Steve Turner
Former Editor, 5.0 Mustang & Super Fords
September 1, 2006
We thought we had a great job, but imagine having a garage like this at your office.

Horse Sense: Like our former associate publisher, you might wonder where the Q-car terminology originated. According to the popular Wilkipedia.org online encyclopedia, "The Q-ship or Q-boat was an attack vessel disguised as a civilian ship. It was used against German U-boats during World War I primarily by Britain and during World War II primarily by the United States. In the United Kingdom the vessels chosen for this service were code-named Q-ships by the Admiralty, but they were also known as Decoy Vessels, Special Service Ships or Mystery Ships. The Germans had similar ships called merchant raiders." So Steeda's Q cars are basically race cars with street-car personalities. Got it?

The thrash is on. Steeda's crew is working in single-minded unison to prep a fleet of its cool Fords for a media drive at Moroso Motorsports Park. The headlining act is the '06 Steeda Q-a 500hp, 530-lb-ft street screamer that tops the Steeda lineup with a $72,000 price tag [(954) 960-0774; www.steeda.com]. Parts are the moving force at Steeda, but they use these cars to develop parts and satisfy growing numbers of Steeda fans with complete cars. The company expects to sell only double-digits of this animal, but the fact that they can build these cars proves the parts on them are worthy.

I'm pacing in front of a mammoth building on the sprawling Steeda campus waiting for the just-finished Q to get a quick bath so Patrick Hill and I can try our hand at some artsy photos inside the Steeda facility. Finally, the Q rounds the corner, and behind the wheel is the driving force of Steeda, Dario Orlando. "Hop in," he says. "I want to take you for a ride." I'd never accept that offer from a stranger, but I've known Dario since 1994-and I still got in the car with him!

Steeda's competition rear wing is designed with functionality in mind.

I close the door and Dario pulls slowly up to the main street. The Q exhibits the manners of a stock Mustang. The traffic clears, Dario eases out, then drops the hammer. I'm planted back in the seat and the only thing moving quicker than the Steeda Q is the grin forming on my face. Dario turns around to head back to the campus and informs me that First gear is all but useless on street tires. He pulls out, gets it into Second, and drops the hammer. I'm grinning again, and the words of Magnuson Products marketing man Bob Roes ring in my head. "It feels like a warmed-up '03 Cobra," Bob had said. I always take marketing and sales types with a grain of salt, but I have to say Bob was right on the money.

We already mentioned the new front valance on the Q, but it's more than a pretty face.

If you've followed the Steeda line for a while, you likely know they've long employed centrifugal supercharging, so the latest Q car is moving in a new direction with the Eaton-based MagnaCharger underhood. The easily packaged, instant-boost Roots blowers have long been a favorite of Ford, which used them on the last Lightning and Cobra. The OEM popularity and linear boost from 1,200 to 6,000 rpm must have been alluring for the Steeda team, and I certainly liked what I felt. The beauty of the positive-displacement superchargers is you can get into the boost for a quick thrill and get right back out. In many cases you can forgo downshifting when you're ready to pass. Interestingly, this fifth-gen M112 blower features an internal bypass valve, which is said to reduce parasitic drag.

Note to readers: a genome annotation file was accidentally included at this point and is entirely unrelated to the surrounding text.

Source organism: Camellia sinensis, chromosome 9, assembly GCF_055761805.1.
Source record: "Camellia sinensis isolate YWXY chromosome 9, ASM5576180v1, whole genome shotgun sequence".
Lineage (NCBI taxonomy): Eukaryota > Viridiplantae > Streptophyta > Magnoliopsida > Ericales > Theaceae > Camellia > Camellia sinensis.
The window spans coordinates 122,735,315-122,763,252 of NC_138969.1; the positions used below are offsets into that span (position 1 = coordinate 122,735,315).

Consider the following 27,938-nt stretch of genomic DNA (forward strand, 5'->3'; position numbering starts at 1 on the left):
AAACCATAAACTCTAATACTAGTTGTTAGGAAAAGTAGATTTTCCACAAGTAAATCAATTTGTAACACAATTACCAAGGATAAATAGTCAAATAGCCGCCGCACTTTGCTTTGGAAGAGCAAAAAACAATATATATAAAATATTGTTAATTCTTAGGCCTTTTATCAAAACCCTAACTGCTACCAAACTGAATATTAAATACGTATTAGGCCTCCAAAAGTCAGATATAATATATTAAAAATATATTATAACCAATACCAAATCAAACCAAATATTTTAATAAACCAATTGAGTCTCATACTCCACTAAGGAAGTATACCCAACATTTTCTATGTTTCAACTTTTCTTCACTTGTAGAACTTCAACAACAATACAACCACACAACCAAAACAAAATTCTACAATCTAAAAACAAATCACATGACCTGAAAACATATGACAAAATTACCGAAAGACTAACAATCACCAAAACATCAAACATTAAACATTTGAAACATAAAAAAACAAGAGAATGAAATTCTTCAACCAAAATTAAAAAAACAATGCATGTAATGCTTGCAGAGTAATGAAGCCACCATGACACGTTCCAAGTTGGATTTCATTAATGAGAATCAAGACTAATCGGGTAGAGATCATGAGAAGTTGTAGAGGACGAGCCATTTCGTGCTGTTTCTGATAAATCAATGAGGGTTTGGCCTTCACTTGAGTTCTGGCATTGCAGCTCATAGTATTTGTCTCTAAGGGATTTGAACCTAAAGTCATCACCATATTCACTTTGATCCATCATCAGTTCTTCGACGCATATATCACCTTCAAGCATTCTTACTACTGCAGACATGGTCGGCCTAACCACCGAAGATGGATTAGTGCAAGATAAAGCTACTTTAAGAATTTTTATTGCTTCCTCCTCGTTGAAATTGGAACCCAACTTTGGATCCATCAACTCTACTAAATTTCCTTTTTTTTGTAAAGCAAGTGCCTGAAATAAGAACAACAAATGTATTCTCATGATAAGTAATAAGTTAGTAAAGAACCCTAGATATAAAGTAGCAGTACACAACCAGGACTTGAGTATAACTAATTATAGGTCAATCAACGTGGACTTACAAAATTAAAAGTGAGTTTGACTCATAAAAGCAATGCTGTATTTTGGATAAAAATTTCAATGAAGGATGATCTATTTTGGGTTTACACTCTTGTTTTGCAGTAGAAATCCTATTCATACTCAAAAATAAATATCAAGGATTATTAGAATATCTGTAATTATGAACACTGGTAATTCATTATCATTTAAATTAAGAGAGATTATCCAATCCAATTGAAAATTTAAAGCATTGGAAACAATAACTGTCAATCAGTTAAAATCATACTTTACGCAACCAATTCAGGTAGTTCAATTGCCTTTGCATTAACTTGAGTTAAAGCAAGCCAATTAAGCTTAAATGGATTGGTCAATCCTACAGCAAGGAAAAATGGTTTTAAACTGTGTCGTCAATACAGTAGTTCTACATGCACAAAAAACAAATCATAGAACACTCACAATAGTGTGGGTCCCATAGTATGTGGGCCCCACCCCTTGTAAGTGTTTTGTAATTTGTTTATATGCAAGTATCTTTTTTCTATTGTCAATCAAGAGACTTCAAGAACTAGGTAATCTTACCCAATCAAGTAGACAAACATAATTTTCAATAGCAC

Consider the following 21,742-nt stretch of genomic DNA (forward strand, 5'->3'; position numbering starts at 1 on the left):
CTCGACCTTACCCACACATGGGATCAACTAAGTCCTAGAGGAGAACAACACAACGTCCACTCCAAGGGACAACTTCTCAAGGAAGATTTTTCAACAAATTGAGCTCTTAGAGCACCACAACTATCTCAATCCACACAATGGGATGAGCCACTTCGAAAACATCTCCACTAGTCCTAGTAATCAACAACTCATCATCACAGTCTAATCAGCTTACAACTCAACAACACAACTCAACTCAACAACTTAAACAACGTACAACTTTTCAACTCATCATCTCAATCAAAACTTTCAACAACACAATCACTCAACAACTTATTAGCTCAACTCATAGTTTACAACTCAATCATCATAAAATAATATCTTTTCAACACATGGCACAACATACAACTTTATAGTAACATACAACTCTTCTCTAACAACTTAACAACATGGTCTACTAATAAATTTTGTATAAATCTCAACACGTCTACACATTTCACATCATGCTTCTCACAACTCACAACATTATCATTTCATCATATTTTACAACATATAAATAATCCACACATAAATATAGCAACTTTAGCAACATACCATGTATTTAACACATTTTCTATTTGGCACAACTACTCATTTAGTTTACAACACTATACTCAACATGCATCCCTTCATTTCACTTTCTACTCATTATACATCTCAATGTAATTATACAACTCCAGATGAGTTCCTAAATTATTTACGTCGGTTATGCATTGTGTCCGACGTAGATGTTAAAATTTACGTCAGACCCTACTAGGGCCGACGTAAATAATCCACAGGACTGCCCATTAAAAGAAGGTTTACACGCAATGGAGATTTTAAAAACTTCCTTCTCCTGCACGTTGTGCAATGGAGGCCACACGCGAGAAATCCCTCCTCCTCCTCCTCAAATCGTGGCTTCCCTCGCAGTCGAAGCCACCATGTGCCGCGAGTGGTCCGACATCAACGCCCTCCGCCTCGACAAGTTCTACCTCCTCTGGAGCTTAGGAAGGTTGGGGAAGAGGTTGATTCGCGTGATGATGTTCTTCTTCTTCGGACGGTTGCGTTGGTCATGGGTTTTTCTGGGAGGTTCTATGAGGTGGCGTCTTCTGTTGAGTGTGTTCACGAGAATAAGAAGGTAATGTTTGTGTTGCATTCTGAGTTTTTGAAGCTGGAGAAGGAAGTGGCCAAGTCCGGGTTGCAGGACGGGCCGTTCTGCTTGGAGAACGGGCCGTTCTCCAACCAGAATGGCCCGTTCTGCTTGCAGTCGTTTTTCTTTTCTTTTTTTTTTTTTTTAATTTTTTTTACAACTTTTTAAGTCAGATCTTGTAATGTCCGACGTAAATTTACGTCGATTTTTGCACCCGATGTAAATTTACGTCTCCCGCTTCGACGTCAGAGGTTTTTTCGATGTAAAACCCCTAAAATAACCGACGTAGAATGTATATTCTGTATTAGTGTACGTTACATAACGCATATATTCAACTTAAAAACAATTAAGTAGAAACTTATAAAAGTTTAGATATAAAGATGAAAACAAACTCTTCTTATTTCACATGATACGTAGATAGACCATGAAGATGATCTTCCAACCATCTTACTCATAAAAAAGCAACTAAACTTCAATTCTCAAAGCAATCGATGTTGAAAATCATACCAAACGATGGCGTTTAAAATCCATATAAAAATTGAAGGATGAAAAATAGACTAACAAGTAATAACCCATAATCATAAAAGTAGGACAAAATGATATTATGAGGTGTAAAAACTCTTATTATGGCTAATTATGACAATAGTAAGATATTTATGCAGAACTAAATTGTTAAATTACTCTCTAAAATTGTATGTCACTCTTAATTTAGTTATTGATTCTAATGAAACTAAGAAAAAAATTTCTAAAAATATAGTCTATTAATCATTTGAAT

Presenting Steeda's more attainable naturally aspirated package.

Speaking of the drags, the day after we photographed the Q it was off to Moroso Motorsports Park, which features a road course, a dragstrip, a skid pad, and more. The first order of business was to see what the new Q could do on the 1320, and Steeda's own Scott Boda laid down a low-12 before giving up the seat to a certain magazine hot shoe from our company's New Jersey outpost. After a few shots, he got the car into the 11.70s at 120 mph, which impressed me. Sadly, time was of the essence and it was off to the skid pad to watch the naturally aspirated Steeda and a pair of Foci do their thing before I could even ask about embarrassing myself on the dragstrip.

In recent years, Steeda has made a big push into appearance products to complement its performance line.

Once on the road course, I had a blast driving several other vehicles around the familiar Moroso course. I'm always left wanting a little more time to practice on the road course, but I had to get behind the wheel of the Q at least once. The Steeda team wanted us to take it easy on the car as it was headed to the Motor City for a big showcase, so I couldn't even drive it up to my modest limits. But I've driven enough Steeda Mustangs to know how the car would feel at speed. The suspension gives a bit, then digs in and goes right where you want it when you squeeze on the power, which I did for a few short blasts on the straights. Likewise, the big 14-inch brakes would come in handy with all that power on tap, but I wasn't about to push too hard and be the guy who wrecked the new Q.

In short, Steeda has another way-cool car on its roster, and if a big-power specialty car is on your wish list, it's definitely one to consider. The Steeda Q has an easy-going street demeanor, but big power and predictable handling are on tap any time you need them, and it looks good too. Of course if you don't want to go all the way to the top, Steeda has more modest naturally aspirated and V-6 packages, and we're sure they'd be happy to just sell you a few parts. The bottom line is, they know how to make the parts and pick the right ones to make the car.